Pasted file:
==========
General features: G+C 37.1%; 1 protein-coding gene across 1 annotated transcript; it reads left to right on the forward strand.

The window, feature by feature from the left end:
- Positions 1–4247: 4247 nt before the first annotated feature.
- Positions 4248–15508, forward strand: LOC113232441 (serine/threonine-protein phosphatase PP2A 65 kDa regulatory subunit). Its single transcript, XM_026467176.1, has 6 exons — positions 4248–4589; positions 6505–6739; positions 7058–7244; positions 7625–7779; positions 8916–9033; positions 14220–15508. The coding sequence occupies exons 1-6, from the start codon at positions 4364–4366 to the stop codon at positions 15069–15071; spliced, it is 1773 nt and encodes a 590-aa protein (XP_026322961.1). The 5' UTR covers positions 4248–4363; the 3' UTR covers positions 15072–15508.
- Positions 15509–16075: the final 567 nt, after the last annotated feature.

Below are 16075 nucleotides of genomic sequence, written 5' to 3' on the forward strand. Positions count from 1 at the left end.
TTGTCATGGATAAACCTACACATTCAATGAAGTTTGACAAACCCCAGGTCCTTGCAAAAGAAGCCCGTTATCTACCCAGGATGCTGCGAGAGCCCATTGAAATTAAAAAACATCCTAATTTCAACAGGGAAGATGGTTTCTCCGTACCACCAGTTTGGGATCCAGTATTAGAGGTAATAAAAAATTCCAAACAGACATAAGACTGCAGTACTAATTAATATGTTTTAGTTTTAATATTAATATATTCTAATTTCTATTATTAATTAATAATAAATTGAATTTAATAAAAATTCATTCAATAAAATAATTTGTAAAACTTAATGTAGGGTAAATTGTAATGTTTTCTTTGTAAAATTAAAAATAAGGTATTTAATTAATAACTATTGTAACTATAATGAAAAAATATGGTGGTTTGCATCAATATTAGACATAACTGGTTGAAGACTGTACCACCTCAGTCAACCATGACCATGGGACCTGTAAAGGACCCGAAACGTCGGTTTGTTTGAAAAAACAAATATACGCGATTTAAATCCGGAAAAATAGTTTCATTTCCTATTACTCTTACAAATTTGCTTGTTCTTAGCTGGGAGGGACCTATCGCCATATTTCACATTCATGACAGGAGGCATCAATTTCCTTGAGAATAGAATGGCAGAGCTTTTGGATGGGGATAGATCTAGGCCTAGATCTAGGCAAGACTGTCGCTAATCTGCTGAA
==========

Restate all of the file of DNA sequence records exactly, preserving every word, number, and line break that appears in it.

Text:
General features: G+C 37.1%; 1 protein-coding gene across 1 annotated transcript; it reads left to right on the forward strand.

The window, feature by feature from the left end:
- Positions 1–4247: 4247 nt before the first annotated feature.
- Positions 4248–15508, forward strand: LOC113232441 (serine/threonine-protein phosphatase PP2A 65 kDa regulatory subunit). Its single transcript, XM_026467176.1, has 6 exons — positions 4248–4589; positions 6505–6739; positions 7058–7244; positions 7625–7779; positions 8916–9033; positions 14220–15508. The coding sequence occupies exons 1-6, from the start codon at positions 4364–4366 to the stop codon at positions 15069–15071; spliced, it is 1773 nt and encodes a 590-aa protein (XP_026322961.1). The 5' UTR covers positions 4248–4363; the 3' UTR covers positions 15072–15508.
- Positions 15509–16075: the final 567 nt, after the last annotated feature.

Below are 16075 nucleotides of genomic sequence, written 5' to 3' on the forward strand. Positions count from 1 at the left end.
TTGTCATGGATAAACCTACACATTCAATGAAGTTTGACAAACCCCAGGTCCTTGCAAAAGAAGCCCGTTATCTACCCAGGATGCTGCGAGAGCCCATTGAAATTAAAAAACATCCTAATTTCAACAGGGAAGATGGTTTCTCCGTACCACCAGTTTGGGATCCAGTATTAGAGGTAATAAAAAATTCCAAACAGACATAAGACTGCAGTACTAATTAATATGTTTTAGTTTTAATATTAATATATTCTAATTTCTATTATTAATTAATAATAAATTGAATTTAATAAAAATTCATTCAATAAAATAATTTGTAAAACTTAATGTAGGGTAAATTGTAATGTTTTCTTTGTAAAATTAAAAATAAGGTATTTAATTAATAACTATTGTAACTATAATGAAAAAATATGGTGGTTTGCATCAATATTAGACATAACTGGTTGAAGACTGTACCACCTCAGTCAACCATGACCATGGGACCTGTAAAGGACCCGAAACGTCGGTTTGTTTGAAAAAACAAATATACGCGATTTAAATCCGGAAAAATAGTTTCATTTCCTATTACTCTTACAAATTTGCTTGTTCTTAGCTGGGAGGGACCTATCGCCATATTTCACATTCATGACAGGAGGCATCAATTTCCTTGAGAATAGAATGGCAGAGCTTTTGGATGGGGATAGATCTAGGCCTAGATCTAGGCAAGACTGTCGCTAATCTGCTGAA